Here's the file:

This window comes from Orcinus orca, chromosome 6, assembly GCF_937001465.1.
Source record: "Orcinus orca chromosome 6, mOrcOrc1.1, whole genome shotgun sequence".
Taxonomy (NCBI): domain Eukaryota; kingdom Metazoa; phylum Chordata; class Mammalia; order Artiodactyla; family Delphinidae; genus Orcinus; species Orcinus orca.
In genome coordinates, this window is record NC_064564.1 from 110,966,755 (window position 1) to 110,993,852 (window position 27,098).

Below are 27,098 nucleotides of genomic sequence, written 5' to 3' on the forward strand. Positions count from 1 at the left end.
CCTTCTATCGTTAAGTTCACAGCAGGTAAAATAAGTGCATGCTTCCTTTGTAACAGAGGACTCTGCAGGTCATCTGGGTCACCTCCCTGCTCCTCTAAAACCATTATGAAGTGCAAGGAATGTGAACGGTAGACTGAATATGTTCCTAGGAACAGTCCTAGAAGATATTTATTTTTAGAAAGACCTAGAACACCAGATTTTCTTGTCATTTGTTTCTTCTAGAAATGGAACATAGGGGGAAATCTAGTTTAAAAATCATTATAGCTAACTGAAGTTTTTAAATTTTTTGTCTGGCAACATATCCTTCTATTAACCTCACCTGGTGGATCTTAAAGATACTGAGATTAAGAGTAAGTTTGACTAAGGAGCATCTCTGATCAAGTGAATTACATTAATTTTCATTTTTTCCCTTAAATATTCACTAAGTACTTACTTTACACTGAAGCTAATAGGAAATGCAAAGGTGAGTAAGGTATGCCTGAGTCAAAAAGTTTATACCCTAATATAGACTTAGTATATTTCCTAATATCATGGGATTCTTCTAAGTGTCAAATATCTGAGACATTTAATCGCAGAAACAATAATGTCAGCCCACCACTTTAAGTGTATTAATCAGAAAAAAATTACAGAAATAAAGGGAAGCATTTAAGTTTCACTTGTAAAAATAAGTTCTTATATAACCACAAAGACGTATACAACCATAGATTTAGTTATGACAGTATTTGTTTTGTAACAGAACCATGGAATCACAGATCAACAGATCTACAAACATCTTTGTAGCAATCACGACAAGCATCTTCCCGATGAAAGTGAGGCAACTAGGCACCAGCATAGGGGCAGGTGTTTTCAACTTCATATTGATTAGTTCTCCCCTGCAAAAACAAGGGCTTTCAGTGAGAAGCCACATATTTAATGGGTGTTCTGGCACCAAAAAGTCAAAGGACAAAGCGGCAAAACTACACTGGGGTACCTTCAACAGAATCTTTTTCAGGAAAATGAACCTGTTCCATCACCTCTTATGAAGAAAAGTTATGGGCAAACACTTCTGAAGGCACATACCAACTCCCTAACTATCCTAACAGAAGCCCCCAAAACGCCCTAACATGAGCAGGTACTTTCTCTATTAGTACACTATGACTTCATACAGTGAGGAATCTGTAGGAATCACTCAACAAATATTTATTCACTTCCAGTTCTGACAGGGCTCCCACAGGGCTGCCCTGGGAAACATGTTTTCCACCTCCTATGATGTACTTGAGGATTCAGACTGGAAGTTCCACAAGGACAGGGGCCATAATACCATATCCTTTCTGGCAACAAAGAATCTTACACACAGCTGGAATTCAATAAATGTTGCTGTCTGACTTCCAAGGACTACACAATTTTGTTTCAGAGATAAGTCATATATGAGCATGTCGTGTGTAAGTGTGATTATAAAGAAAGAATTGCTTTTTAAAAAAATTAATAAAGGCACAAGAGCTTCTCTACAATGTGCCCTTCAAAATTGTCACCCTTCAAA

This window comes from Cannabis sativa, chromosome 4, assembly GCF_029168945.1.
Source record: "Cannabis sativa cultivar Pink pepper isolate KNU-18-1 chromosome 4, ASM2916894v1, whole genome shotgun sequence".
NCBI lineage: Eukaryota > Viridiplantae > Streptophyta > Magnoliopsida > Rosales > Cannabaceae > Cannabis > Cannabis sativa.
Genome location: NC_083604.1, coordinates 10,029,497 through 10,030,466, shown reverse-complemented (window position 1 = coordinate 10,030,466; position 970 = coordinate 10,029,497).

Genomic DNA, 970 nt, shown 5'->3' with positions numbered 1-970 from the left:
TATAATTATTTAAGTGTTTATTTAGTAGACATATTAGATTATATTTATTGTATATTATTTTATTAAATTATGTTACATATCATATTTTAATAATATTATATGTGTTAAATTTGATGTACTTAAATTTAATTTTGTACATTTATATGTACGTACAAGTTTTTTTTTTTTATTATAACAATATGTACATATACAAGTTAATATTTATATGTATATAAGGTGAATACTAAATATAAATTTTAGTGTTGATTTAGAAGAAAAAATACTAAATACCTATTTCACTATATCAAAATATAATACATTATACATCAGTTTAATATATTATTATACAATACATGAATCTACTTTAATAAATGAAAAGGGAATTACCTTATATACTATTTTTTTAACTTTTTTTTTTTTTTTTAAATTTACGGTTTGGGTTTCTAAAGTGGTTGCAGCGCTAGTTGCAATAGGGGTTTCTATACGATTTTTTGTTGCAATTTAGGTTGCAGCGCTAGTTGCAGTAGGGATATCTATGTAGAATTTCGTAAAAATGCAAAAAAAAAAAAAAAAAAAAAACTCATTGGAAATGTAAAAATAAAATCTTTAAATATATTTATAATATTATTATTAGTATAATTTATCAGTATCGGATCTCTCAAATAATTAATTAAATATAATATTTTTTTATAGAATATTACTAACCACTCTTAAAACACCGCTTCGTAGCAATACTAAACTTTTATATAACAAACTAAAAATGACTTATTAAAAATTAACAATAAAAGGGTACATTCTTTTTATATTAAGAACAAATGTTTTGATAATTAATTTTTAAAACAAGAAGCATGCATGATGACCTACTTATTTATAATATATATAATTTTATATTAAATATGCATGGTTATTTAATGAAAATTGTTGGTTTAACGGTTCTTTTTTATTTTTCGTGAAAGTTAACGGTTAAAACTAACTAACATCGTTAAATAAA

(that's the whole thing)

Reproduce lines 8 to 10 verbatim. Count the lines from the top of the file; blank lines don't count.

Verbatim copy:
Source record: "Cannabis sativa cultivar Pink pepper isolate KNU-18-1 chromosome 4, ASM2916894v1, whole genome shotgun sequence".
NCBI lineage: Eukaryota > Viridiplantae > Streptophyta > Magnoliopsida > Rosales > Cannabaceae > Cannabis > Cannabis sativa.
Genome location: NC_083604.1, coordinates 10,029,497 through 10,030,466, shown reverse-complemented (window position 1 = coordinate 10,030,466; position 970 = coordinate 10,029,497).